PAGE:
I have been to Swindon again and seen the Future (The death of ‘Single Use Plastic’)

I first wrote this headline in 2019 after a visit to Recycling Technologies, the Swindon based developer of a small scale chemical recycling plant they had named RT7000. It was designed to recycle 7,000 tonnes per year of ‘difficult to recycle’ plastics.

The Managing Director and founder of the company, Adrian Griffiths, outlined his vision for the future of plastic waste recycling. His objective is that every major waste disposal site in the UK would have at least one RT7000 machine located on site, to process all those plastics that were difficult to recycle, from metalised laminates to polystyrene, black and mixed plastics.

Adrian had no illusions about the difficulties facing the development, not only of the pyrolysis technology needed to recycle these plastics back into oil, but also designing a modular plant which could be erected in a few months, not years, on each of the UK’s EFW sites. Indeed, at the time of my visit the pilot plant was once again ‘down for maintenance’.

Nevertheless, I was shown barrels of ‘plaxx’ produced earlier. This was the resultant high quality, high value oil, ideal for specialist applications, or ‘cracking’ back into substrates, such as plastic. 

At that time, amongst many others, the company’s major problem was keeping the money flowing in from investors through crowd-funding, with literally £millions needed each year to maintain the momentum of development. The ‘cash burn’ was over £10 million and counting, but it was obvious that the environmental potential and financial benefits for a small scale, easily erected, chemical recycling plant for different plastics is exceptional. Indeed, a recent report by the World Economic Forum calculated that the ‘lost resource’ from our failure to recycle all plastics was some $120 billion. Unfortunately, the commencement of the initial pilot plant to be constructed in Perthshire, Scotland was once again delayed due to COVID.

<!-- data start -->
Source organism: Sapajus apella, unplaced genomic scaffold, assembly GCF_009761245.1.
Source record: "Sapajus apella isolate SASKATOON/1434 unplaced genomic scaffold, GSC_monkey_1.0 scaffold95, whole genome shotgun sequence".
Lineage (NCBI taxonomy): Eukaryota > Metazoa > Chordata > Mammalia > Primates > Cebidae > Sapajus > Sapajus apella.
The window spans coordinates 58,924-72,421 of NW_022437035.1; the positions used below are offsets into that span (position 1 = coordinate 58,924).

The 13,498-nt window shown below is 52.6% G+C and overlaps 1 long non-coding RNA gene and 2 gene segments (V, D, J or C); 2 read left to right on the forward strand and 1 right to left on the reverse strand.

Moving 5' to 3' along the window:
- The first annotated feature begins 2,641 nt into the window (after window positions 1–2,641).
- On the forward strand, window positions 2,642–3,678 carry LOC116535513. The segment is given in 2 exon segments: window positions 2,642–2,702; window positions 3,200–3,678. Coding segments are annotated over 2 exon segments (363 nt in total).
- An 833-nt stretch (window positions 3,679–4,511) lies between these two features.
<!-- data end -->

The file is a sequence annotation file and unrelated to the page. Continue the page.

Since 2019, Recycling Technologies have made considerable progress, including entering into a joint venture with Ineos to recycle polystyrene. In addition, they are currently intending to raise some £40 million by floating the company on the AIM Junior stock market, this will be a major step to achieving Adrian’s plans for 1,300 RT7000 plants, operational by 2027.

Meanwhile, on Teesside, Mura Technology is building the world’s first commercial scale chemical recycling plant for converting some 80,000 tonnes per year of all types of plastic waste. The process being used here is slightly different using ‘super critical’ steam to convert plastics back into oils and chemicals. The plant is scheduled for completion in 2022 and Mura are projecting that they will build some 1 million tonnes of chemical recycling capacity around the world by 2025.

These projects, and others, such as Sabic in the Netherlands, BASF in the USA, and Plastic Energy in Spain involve some serious money invested by some of the world’s leading petrochemical companies, determined to make all types of plastics part of the Circular Economy, along with reducing carbon emissions by recycling plastic waste. In these circumstances, we could anticipate that these developments would be welcomed by environmental organisations, such as Greenpeace. Major companies making major investments to recycle plastics. Unfortunately, this is not welcomed by Greenpeace. Ivy Schlegel, their Plastics Research Specialist, describes chemical plastic recycling as a ‘fantasy’ and should not be considered recycling. She goes on to claim that of the 52 current projects in process in the USA, 50% are not viable and 50% do not meet the Greenpeace criteria for recycling. She claims that these projects have recycled just 0.2% of the plastics produced in 2017 which is probably correct as chemical recycling of plastics is still in its infancy in 2021.     

In my opinion, these comments expose the hypocrisy of Greenpeace and several other so called environmental organisations (Plastic Planet). Such is their anti-plastic agenda that, whatever the industry achieves in recycling, greenhouse gas reductions, waste collection and waste management, it will not be enough.

The reasons being, they have built their raison d’etre on anti-plastic agenda which ignores the invaluable role plastics play in all aspects of our daily lives. These organisations and their very existence, in some cases, are threatened by making plastics more environmentally acceptable, with a resultant loss of membership and income. If they were really serious about solving at least one of our environmental problems they would support the investment being made worldwide in chemical recycling of plastics.